There once was a boy named Gordon who had never before had a dream. He was eight years old and had never dreamt a single thing. The boy lived in an orphanage and had never met his parents, but he was not overwhelmed one bit. Other orphans cried themselves to sleep, longed to meet their parents, and dreamt of the day they would be adopted by a wonderful family. But not Gordon. He was always saying, “Life is what you make of it.” And, somehow, he truly lived that way. No matter how dark the cloud over his head, no matter how hard it poured, Gordon always wore a smile.
Most of the boys and girls at the orphanage liked to play outside. They loved skipping rope, playing basketball, and countless other things that young children enjoy doing. But Gordon didn’t like to do these things. He just liked to sit in the grass and think. He thought about all sorts of things. Sometimes, he would talk to himself. Other times he just sat quietly. But whenever old Mr. Fredrick came outside, the manager of the orphanage, Gordon wanted to talk to him. The boy liked to ask questions and he loved to learn new things. Mr. Fredrick often came outside just because he liked the random assortment of things that Gordon would prod him about. Sometimes he had the answers and sometimes he didn’t. And that was perfectly okay with Gordon.
At night, all of the boys filed into one bunkroom, and all of the girls headed to theirs. One by one they would nod off to sleep, lost in the land of dreams, both frightful and splendid. But not Gordon. He just slept. And his sleep was dreamless.
Most mornings over breakfast the kids would share their vivid dreams with each other. There were wild stories of far away places and unimaginable creatures. But Gordon never had anything to share. This was perhaps the one thing in all the world that bothered Gordon. So later that day, he asked Mr. Fredrick: “Mr. Fredrick, why do I never dream?”
The old man was taken aback. He was used to questions of all sorts: historical, mathematical, hypothetical, and even whimsical, but this question seemed so deep and so heavy. The look on Gordon’s longing face was also deep and heavy. To such an impossible question the boy wanted an honest-to-goodness answer. Mr. Fredrick did not know what to say.
“Have you never had a dream?” he responded in disbelief.
“Not one,” Gordon shot back.
Mr. Fredrick paused in a moment of profound thought. Eventually, he pondered, “What would you like to dream about?”
Now it was Gordon who did not know how to answer. He had never thought about it before. The other kids dreamt of conquering uncharted jungles and rescuing fair mermaids from dreadful pirates. They dreamt of unicorns and Olympic medals, of superpowers and treasure. But Gordon didn’t want to dream of those things.
“I don’t know what I would like to dream about,” he said dejectedly.
“Aha!” exclaimed Mr. Fredrick. “You see, you must have in mind a dream before that dream can be dreamt!”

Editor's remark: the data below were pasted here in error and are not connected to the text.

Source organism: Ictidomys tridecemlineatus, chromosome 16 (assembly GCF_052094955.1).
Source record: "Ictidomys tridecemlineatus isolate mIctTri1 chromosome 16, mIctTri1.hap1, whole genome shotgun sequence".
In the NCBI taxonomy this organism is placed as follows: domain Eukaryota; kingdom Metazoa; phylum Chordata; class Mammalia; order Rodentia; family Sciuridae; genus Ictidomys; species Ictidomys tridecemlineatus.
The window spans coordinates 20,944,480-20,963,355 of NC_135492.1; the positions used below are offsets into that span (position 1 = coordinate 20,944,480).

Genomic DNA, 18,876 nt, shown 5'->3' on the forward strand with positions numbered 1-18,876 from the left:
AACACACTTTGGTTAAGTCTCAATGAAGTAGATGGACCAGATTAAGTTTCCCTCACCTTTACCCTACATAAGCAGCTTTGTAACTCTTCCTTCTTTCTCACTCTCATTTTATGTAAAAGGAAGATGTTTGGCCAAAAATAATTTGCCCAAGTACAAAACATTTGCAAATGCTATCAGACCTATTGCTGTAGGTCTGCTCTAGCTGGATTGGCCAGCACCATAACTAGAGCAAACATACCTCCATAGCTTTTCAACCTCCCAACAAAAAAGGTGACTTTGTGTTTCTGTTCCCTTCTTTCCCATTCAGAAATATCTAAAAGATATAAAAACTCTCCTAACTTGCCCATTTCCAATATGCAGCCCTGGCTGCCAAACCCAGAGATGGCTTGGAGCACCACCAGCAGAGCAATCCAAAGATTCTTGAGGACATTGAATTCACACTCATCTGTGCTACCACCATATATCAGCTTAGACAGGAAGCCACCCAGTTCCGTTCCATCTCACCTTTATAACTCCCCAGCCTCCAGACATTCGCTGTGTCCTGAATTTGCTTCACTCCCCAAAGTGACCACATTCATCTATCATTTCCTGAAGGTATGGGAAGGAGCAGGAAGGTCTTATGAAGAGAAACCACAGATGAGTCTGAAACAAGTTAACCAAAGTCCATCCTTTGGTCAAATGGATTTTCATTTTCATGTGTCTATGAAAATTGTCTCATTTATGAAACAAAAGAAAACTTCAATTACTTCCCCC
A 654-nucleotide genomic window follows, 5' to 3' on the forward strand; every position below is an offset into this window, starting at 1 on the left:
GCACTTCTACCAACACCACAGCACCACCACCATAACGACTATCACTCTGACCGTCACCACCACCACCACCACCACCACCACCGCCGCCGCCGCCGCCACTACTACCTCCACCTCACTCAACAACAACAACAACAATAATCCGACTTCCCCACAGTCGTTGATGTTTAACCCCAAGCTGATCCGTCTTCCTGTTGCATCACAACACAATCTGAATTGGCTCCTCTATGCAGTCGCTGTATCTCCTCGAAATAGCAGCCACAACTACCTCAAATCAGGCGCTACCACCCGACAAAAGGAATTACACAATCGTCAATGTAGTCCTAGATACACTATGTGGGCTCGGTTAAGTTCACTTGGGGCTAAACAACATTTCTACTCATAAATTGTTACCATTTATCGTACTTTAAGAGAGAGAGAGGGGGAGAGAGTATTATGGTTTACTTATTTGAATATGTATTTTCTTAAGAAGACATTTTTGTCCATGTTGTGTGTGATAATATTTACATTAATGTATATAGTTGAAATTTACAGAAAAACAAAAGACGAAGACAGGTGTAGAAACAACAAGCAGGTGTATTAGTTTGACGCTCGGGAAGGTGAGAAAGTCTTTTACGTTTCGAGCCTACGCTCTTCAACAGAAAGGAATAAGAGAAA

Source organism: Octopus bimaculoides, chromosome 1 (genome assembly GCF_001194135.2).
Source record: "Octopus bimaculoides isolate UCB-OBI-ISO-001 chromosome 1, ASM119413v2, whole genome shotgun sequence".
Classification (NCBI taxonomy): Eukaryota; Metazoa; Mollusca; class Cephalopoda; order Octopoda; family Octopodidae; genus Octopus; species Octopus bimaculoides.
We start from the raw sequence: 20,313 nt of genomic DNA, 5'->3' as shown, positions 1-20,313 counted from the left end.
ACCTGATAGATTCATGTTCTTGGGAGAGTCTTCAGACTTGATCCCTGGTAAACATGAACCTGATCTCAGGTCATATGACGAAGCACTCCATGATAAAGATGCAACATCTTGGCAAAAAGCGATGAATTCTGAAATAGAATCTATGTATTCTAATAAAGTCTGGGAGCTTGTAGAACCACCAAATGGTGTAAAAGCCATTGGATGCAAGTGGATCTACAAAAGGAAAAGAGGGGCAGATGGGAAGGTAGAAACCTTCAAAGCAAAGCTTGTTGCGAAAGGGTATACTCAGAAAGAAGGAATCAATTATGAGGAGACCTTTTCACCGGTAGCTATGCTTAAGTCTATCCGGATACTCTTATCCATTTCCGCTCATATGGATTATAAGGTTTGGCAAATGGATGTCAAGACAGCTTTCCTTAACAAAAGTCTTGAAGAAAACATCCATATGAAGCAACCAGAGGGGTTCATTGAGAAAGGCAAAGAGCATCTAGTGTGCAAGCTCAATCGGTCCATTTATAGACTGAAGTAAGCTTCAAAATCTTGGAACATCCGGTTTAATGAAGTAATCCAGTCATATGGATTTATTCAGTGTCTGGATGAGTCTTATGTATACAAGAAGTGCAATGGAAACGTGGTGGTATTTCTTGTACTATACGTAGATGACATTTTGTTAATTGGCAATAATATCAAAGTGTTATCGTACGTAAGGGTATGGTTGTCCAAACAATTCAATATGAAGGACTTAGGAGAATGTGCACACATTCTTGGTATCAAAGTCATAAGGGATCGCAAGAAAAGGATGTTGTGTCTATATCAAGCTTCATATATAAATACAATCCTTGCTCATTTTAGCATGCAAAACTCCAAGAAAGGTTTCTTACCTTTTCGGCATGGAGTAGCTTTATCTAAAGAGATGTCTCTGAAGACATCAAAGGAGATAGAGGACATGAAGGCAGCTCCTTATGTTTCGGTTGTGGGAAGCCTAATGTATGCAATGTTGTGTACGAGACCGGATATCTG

Gordon stared at him.
“My boy,” he started, “You must make up your mind as to where your dreams will begin. There exists a marvelous world all within the land of your dreams, but you, and only you, can create it.”
“But where do I start?” Gordon asked.
The wise, old man smiled. “I suggest you start in here,” and he took Gordon’s hand and pressed it against his heart. “This is the place where dreams are formed.” Then he pointed to the mind and said, “This is where we make them come to life.”
And with that, the bell rang to head back inside. Gordon thought about everything that Mr. Fredrick said. He racked his brain to find some small inkling or glimmer worth dreaming about, but nothing seemed to stand out. He went to bed that night and slept another dreamless sleep.
Once again, as usual, the kids swapped dreams over breakfast. Gordon felt more left out than ever. Normally he was able to handle himself, but he simply felt alone. The whole day he mulled over what he could possibly dream about, but nothing ever came.
For days this routine repeated itself. Eventually, Gordon became discouraged. He could not figure out what was wrong with him. Mr. Fredrick tried to cheer him up but it was no use. Gordon was very upset. He became so upset in fact that he would not let himself fall asleep at night. He spent three consecutive nights without a single wink of sleep.
Finally, on the fourth night, he slept. His poor body was so exhausted that he fell into bed like a tree in the forest. His weary eyes closed as soon as his head hit the pillow. And when he slept, his mind soared.
The next morning Gordon was beaming at the breakfast table and he could not hold it in. Before the food even hit the table he shouted, “I had a dream!”
Everyone looked over at him in sheer surprise. “What about?” they asked, delighted to hear from their usually quiet friend. “What did you dream?”
He smiled, “I dreamt that I had a dream.”
They all looked at each other quizzically. But then they remembered their first dreams. Their concerned glances quickly turned into wide grins. They congratulated Gordon and gave him high fives. For they had realized that this was just the beginning. This was dream one of millions of dreams to be dreamt.